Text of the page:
What will make vaccines work better in developing countries?

Story highlights

  • The rotavirus vaccine is worse at preventing severe diarrhea in developing countries than elsewhere
  • Researchers suspect that poor health and gut disease in young children could weaken their response to many oral vaccines
  • Anti-inflammatory drugs, probiotics and better sanitation could boost oral vaccines in countries that need them most

Dhaka, Bangladesh (CNN)For Mohommad Mustakim, the risk of diarrhea is everywhere. The 4-year-old and his family live in a crowded slum in Dhaka, Bangladesh, where open sewage and poor sanitation increase the spread of diarrhea-causing viruses and bacteria.

Rotavirus is the most common cause of severe diarrhea in young children worldwide, and in Bangladesh it kills nearly 6,000 children younger than 5 every year. In Pakistan, the infections kill an estimated 23,000 children a year. In India, the estimate is 78,000.
Although a rotavirus vaccine is one of the recommended childhood immunizations in countries like the United States, where the disease is responsible for only 20 to 60 deaths a year, it is not a routine immunization in many countries with a high burden of disease, including Bangladesh, Pakistan and India. Parents can pay for it themselves, but for many, it's too expensive.
    But Mohommad was supposed to have an advantage. When he was a baby, he was one of 350 infants who received the same highly effective rotavirus vaccine that's standard in the United States. Researchers followed the children for five years to see how well it protected them. Nasima Begum, Mohommad's mother, did not hesitate to take part in the study.
    "The vaccine is not available in our community and there is diarrhea in our community," she said.
    How did it do for Mohommad? Not very well.
    Before his first birthday, Mohommad had a rotavirus infection and suffered diarrhea at least 10 times in one day. He lost interest in eating and playing, Begum recalled. She took her baby back to the clinic where the study was being conducted and health workers there gave him oral rehydration solution, a sugary saltwater mix that has been a life-saving treatment for diarrhea in developing countries.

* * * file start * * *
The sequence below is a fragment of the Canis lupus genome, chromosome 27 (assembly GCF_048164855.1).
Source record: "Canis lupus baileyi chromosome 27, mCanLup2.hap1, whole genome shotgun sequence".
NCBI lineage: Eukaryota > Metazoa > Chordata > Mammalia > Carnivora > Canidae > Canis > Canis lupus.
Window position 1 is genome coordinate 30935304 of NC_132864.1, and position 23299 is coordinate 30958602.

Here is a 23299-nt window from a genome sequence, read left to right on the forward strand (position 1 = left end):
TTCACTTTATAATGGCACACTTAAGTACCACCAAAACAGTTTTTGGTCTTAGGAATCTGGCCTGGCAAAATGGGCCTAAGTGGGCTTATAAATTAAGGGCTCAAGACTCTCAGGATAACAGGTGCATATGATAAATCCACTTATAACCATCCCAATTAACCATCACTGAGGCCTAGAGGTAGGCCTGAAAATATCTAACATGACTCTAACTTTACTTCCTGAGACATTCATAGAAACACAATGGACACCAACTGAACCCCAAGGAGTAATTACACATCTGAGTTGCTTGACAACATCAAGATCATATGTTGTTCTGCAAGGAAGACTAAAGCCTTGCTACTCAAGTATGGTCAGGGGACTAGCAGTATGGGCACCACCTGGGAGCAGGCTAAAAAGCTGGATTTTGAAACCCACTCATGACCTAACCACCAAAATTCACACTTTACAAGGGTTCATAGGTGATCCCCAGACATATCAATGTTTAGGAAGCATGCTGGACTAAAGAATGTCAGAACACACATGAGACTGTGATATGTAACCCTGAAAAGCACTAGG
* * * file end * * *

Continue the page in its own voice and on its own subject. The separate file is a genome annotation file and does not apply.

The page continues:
Mohommad recovered, and by now, the worst is probably over, as dehydration and serious complications from rotavirus infections usually only occur in the first two years of life. But for his mother, the fear still lingers that he will develop diarrhea again. He had another bad rotavirus infection about a year ago and had to go to the clinic again.
    Open sewers in Bangladesh can spread viruses and bacteria that cause diarrhea.
    Mohommad's story could be a common one in Bangladesh, as well as many low-income countries in Africa and South America where the rotavirus vaccine is already included in the routine immunization schedule. While the rotavirus vaccine protects about 98% of children in developed countries such as the United States and Finland, a study found the same vaccine protected only 43% of Bangladeshi children from getting severe diarrhea from rotavirus in their first two years of life.
    India will soon add the vaccine to its routine immunization schedule, a move that is projected to save 27,000 of the 78,000 young lives that infections claim every a year. But that number could be higher if vaccine efficacy in India were greater than the 55% that studies have found.
    There is hope that improvements are on the way, but they will probably come in small steps rather than big strides forward, said Dr. William A. Petri, a professor at University of Virginia School of Medicine and lead researcher of the study in Dhaka in which Mohommad and his family are participating